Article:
Alexander's Campaign > Siege of Tyre

Siege of Tyre

Background

Alexander III the Great's siege of Tyre in 332 BCE is probably one of the best instances of his military genius and ingenuity. The Phoenician city of Tyre was a small island in the Mediterranean Sea off the coast of modern day Turkey. In ancient times, Tyre was one of the most prosperous trading ports in the entire world and was one of the most powerful maritime empires in the region. As he passed by on his way to conquer Persia he determined with his generals he could not leave Tyre to plot against him later.

Control over Tyre also meant control over the Mediterranean sea and this was something that was a great military advantage if he was going to successfully control Egypt and truly establish his empire. Therefore the city needed to be taken. However, it was surrounding by guard ships and had 150 foot walls that surrounded the island. Alexander only had a ground based army, so what was he to do?.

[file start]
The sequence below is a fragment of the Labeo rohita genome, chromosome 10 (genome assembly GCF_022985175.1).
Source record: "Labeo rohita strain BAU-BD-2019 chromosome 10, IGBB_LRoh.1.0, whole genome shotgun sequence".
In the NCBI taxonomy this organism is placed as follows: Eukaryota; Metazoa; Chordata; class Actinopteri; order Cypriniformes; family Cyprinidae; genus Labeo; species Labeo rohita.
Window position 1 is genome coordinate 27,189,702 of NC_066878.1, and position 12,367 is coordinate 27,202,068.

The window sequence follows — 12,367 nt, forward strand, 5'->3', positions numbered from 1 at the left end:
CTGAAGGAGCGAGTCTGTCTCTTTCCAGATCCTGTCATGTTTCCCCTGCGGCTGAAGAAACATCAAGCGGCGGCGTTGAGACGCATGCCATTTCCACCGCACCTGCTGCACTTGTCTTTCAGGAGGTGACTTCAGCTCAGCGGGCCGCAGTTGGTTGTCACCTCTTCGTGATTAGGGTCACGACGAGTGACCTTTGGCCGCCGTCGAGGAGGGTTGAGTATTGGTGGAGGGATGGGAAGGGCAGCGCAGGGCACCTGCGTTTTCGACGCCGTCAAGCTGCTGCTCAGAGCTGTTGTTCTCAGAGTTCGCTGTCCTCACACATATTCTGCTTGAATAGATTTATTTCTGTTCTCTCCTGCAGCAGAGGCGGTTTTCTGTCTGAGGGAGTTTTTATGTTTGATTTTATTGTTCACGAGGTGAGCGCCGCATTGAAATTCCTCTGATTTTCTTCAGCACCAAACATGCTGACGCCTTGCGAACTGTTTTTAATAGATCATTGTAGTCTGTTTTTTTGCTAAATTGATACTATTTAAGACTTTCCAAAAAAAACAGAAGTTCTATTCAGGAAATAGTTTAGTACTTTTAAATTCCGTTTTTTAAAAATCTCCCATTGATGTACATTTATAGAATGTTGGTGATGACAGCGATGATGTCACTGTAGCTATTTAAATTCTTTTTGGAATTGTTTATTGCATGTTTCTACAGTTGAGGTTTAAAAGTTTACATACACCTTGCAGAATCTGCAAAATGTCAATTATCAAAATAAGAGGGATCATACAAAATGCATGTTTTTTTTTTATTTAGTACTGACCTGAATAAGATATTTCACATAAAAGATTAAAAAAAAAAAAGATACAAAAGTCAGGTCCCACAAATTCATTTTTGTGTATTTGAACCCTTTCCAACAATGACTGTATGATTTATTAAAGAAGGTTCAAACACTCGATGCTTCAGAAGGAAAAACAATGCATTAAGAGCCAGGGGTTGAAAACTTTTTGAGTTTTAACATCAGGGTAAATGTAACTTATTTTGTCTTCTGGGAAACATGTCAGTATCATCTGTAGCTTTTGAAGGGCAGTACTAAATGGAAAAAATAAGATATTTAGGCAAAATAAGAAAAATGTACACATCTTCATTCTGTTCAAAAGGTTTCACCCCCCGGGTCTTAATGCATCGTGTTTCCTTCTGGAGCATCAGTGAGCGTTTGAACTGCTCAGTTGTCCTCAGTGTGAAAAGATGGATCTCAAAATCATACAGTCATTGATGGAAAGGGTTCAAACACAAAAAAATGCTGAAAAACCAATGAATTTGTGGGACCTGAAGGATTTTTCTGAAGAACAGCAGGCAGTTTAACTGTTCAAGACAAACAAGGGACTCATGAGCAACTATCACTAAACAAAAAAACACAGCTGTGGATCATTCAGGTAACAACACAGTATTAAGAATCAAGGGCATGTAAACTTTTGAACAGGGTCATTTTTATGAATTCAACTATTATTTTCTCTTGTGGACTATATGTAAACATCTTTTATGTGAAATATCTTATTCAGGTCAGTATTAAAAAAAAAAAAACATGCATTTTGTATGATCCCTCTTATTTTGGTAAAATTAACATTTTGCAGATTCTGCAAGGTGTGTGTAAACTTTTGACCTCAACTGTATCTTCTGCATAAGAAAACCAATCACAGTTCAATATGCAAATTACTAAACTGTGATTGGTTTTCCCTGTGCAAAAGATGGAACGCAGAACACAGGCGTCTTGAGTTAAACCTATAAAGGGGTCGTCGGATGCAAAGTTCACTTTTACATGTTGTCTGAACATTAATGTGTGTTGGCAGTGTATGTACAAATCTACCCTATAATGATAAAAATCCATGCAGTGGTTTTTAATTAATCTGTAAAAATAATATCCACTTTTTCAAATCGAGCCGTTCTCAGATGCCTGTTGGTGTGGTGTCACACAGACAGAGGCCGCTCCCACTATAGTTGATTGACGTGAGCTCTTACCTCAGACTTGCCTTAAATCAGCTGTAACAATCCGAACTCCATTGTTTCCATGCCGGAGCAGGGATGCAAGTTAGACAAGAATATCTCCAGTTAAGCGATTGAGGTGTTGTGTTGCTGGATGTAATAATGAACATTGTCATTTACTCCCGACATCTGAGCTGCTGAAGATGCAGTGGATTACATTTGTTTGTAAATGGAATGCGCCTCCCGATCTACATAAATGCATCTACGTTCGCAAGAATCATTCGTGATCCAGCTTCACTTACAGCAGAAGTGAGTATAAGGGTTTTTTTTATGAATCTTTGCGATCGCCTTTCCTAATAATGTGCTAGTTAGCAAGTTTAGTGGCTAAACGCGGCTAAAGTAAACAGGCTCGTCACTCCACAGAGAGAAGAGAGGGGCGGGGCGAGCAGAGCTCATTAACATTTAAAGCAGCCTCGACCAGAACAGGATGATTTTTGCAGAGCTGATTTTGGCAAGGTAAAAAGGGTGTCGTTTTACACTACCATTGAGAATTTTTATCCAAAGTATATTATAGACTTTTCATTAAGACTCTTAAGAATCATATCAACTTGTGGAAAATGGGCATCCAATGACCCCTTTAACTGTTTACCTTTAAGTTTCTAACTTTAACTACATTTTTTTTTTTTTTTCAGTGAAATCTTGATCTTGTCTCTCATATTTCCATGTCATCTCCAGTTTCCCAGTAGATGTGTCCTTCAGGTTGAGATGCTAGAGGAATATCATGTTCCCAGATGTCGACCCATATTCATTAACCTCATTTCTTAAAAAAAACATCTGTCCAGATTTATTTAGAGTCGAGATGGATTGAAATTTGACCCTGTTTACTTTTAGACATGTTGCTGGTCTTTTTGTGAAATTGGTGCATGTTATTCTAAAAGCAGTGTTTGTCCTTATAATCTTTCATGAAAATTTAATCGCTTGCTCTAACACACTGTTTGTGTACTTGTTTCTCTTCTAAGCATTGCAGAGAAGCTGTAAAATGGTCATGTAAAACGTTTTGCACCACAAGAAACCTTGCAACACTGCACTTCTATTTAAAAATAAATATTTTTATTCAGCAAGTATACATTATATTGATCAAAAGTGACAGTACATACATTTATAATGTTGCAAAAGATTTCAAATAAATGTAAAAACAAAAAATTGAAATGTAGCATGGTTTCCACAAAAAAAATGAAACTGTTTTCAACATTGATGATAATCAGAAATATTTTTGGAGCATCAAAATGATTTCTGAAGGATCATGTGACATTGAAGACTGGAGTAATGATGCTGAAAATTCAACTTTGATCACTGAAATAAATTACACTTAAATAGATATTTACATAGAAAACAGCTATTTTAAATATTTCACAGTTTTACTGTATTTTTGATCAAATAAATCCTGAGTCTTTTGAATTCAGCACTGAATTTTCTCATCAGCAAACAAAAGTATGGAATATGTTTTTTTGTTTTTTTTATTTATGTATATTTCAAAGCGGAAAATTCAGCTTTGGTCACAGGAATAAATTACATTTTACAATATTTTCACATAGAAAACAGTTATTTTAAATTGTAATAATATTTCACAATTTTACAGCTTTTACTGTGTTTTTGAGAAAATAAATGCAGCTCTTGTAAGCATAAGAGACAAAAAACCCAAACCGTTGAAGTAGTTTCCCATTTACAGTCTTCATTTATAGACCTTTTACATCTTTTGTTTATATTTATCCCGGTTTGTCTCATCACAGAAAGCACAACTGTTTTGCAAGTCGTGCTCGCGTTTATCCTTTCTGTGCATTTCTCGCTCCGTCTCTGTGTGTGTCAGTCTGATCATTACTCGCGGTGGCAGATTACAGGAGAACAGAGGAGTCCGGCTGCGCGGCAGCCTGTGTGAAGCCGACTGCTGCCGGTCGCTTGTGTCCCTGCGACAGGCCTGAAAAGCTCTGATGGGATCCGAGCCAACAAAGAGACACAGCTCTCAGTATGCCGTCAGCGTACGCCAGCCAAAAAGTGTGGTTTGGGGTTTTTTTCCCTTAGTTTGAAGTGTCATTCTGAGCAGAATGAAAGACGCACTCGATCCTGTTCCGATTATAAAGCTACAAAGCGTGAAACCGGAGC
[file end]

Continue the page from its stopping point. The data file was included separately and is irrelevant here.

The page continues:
Alexander the Great - Alexander's Siege of Tyre

Alexander's Siege of Tyre 332 BC Plan

Upon arriving Alexander knew what needed to be done. He was going to mobilize his engineers to build a massive earthen walkway from the ancient ruins of Tyre to the island in order to bring his land army to them. This land bridge would be wide enough to accept siege vehicles and would allow them to easily take the city. However, this is a great idea in theory but the practicality of building a massive land bridge to a city that is surrounding by hostile ships and facing besieged defenders is something different.

The stones and building materials from the ancient city of Tyre would provide most of the material resources to do this, so Alexander now worked on a plan to protect his men while this work was being done. Alexanders troops normally supported him to the fullest and this was no exception. The prospect of building a land bridge to capture one of the greatest cities in the region led to great enthusiasm and moral.